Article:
Effects of Repeated Sprint Training in Hypoxia on Physical Performance Among Athletes: A Systematic Review
Jyväskylän yliopisto, University of Jyväskylä, Finland
Repeated sprint training in hypoxia (RSH) represents an innovative method in the process of development and improvement of physical performance among athletes. However, there is less scientific data on this topic. The purpose of this systematic review was to investigate the effect of RSH method on motor abilities and performance among athletes, obtain new information, and expand the already known conclusions. The data search was performed of 4 electronic databases for the years 2000-2021 May as follows: Google Scholar, PubMed, Web of Science, and ResearchGate. This search with English language restriction was made by using the following terms, individually/combination: "repeated sprint ability", "hypoxia", "effects", "physical performance", "VO2max" 844 studies were indentified, and 14 studies were selected (11 male studies, 1 female study, 2 both sexes). Results of this systematic review, a total sample size of 347 athletes (40 females and 307 males, aged 15.3 ± 0.5 - 35 ± 7 years), showed that RSH was an effective training method in improving all monitored variables (i.e. RSAmax, VO2max). However, it should be noted that major improvements were observed mainly in repeated sprint ability (RSA) tests, and less in aerobic tests (i.e. Wingate and Yo-Yo). In conclusion, based on current scientific studies, RSH is more effective method to improve the physical performance among athletes compared to repeated sprint training in normoxia (RSN). This study suggested that the RSH has a positive effect on the monitored variables in physical performance tests especially related to RSA.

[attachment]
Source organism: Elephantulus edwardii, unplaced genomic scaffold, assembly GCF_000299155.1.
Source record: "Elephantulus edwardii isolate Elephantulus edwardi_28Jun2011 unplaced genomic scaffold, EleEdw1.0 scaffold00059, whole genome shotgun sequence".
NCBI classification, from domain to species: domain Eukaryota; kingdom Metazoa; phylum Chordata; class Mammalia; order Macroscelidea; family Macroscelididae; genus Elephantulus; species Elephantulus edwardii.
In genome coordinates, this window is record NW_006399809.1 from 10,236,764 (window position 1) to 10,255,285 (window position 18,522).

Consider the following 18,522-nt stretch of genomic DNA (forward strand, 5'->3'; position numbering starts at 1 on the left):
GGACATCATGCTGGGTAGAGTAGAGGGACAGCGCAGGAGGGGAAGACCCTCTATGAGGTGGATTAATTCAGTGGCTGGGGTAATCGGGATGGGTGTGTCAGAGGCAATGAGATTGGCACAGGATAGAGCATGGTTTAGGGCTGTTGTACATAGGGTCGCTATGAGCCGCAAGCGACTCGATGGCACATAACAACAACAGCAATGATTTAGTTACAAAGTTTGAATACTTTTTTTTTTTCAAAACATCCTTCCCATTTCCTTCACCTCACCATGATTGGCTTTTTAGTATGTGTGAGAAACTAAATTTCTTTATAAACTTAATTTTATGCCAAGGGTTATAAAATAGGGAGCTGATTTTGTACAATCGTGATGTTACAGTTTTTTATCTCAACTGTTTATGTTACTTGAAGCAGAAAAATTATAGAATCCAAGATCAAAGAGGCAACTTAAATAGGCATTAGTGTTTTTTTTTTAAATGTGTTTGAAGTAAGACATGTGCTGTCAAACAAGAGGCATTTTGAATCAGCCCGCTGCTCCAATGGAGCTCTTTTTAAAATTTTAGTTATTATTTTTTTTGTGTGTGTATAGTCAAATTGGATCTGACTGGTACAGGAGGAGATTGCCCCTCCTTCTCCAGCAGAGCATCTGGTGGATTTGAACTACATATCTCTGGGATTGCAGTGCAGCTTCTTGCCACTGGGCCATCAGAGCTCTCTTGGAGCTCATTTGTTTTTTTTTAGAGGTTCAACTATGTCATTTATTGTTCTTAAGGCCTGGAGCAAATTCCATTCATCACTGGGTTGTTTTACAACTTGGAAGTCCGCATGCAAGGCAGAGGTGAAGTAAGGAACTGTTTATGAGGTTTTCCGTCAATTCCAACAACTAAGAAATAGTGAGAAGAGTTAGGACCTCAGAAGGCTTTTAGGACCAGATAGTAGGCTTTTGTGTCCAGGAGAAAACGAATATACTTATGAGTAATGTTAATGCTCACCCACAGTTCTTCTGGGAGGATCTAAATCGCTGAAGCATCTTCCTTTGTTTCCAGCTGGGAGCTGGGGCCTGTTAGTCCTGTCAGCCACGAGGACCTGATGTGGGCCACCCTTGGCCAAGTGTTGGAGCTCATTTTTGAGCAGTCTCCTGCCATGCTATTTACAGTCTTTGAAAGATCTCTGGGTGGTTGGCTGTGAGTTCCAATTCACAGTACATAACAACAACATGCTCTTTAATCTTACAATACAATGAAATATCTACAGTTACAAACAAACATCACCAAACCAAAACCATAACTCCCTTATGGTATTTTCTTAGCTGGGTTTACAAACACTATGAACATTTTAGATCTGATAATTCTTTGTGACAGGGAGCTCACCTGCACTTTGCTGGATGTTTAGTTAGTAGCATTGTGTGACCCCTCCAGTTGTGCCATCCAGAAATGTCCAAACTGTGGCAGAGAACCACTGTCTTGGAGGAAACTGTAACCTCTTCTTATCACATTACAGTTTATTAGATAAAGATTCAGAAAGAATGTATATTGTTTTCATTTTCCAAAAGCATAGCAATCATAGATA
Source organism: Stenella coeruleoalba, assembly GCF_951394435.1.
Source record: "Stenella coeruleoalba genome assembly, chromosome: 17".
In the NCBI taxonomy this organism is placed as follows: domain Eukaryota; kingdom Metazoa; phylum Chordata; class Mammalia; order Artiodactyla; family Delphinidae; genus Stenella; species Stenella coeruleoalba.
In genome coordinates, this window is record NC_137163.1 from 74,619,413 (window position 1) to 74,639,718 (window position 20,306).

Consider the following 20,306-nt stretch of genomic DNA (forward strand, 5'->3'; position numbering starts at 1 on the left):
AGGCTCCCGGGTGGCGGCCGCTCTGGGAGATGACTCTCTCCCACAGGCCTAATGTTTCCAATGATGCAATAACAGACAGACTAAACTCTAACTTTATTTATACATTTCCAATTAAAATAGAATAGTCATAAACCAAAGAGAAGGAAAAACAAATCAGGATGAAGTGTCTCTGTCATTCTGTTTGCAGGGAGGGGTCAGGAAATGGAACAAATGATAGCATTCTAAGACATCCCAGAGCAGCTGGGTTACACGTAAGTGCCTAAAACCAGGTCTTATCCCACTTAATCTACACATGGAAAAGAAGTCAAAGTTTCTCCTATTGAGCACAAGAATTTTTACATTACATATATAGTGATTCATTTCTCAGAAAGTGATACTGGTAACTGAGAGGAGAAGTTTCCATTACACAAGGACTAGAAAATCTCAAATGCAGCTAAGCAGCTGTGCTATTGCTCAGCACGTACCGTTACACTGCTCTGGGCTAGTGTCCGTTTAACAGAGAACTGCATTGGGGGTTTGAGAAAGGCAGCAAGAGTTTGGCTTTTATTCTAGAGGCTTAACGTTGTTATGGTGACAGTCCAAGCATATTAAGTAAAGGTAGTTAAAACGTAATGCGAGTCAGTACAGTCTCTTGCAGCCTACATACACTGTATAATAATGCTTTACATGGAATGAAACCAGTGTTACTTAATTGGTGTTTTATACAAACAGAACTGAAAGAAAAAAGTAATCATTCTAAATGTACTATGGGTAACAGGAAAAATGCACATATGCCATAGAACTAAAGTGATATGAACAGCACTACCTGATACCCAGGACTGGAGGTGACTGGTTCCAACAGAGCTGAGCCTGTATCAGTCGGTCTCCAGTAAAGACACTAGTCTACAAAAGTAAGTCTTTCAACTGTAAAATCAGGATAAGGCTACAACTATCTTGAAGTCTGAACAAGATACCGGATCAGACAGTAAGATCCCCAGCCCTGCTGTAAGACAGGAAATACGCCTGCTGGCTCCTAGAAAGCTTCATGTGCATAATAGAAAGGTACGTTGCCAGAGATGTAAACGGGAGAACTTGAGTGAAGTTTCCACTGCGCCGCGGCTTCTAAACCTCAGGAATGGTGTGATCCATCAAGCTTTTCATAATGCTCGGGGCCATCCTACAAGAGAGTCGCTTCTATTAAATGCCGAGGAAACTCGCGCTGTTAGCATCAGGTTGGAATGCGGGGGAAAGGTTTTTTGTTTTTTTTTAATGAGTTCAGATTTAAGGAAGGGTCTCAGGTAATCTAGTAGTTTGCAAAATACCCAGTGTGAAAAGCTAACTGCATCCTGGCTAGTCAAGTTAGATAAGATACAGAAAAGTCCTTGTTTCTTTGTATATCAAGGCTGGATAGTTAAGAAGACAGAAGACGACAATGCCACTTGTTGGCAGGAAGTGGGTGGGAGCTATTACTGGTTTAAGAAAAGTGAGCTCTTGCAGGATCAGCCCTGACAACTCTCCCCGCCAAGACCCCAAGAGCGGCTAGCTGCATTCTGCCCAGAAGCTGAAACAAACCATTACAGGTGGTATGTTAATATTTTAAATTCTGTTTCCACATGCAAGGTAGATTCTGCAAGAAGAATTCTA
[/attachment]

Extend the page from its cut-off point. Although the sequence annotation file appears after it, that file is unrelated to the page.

Repeated sprint ability; Hypoxia; Effects; Physical performance; VO2max.